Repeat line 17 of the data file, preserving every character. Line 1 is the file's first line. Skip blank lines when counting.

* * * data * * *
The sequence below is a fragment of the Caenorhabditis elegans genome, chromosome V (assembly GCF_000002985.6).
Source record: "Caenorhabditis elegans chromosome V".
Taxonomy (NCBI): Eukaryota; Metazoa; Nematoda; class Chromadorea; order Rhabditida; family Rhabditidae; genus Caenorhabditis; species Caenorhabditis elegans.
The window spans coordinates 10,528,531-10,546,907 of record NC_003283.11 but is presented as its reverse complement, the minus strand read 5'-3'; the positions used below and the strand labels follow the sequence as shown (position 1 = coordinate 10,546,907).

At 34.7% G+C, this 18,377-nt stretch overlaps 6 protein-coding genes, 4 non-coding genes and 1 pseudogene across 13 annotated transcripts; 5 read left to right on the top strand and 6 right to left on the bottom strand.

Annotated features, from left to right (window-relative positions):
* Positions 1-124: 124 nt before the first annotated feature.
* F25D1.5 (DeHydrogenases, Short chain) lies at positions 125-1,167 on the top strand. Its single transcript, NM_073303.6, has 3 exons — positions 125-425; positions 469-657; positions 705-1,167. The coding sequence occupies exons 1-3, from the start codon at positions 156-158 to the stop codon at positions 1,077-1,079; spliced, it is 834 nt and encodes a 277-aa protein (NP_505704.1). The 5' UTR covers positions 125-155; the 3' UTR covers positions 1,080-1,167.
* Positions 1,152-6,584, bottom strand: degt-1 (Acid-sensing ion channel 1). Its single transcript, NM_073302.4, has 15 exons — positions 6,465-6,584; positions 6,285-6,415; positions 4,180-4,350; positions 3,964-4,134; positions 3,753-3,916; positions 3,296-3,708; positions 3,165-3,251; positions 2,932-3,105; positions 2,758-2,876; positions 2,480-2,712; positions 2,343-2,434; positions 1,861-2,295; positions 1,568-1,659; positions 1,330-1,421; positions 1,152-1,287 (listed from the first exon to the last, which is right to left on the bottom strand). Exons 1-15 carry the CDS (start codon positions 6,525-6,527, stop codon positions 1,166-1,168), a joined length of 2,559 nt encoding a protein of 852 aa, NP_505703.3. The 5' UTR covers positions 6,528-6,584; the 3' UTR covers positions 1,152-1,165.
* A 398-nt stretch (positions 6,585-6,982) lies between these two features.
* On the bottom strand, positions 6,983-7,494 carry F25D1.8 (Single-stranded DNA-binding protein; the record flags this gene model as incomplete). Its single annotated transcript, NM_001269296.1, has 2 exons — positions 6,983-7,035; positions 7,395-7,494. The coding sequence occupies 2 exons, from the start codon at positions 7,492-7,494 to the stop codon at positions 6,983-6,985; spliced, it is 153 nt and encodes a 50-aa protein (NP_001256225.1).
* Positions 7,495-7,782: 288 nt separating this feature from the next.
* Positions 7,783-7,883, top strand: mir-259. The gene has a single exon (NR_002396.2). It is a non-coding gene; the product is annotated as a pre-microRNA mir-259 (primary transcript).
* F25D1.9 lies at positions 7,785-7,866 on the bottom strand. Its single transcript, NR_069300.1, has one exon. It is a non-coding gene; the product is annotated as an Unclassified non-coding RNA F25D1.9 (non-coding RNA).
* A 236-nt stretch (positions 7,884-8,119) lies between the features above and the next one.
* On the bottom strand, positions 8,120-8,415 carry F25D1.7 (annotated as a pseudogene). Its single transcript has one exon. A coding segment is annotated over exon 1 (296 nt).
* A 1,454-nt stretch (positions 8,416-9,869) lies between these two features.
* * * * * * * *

* A 1,454-nt stretch (positions 8,416-9,869) lies between these two features.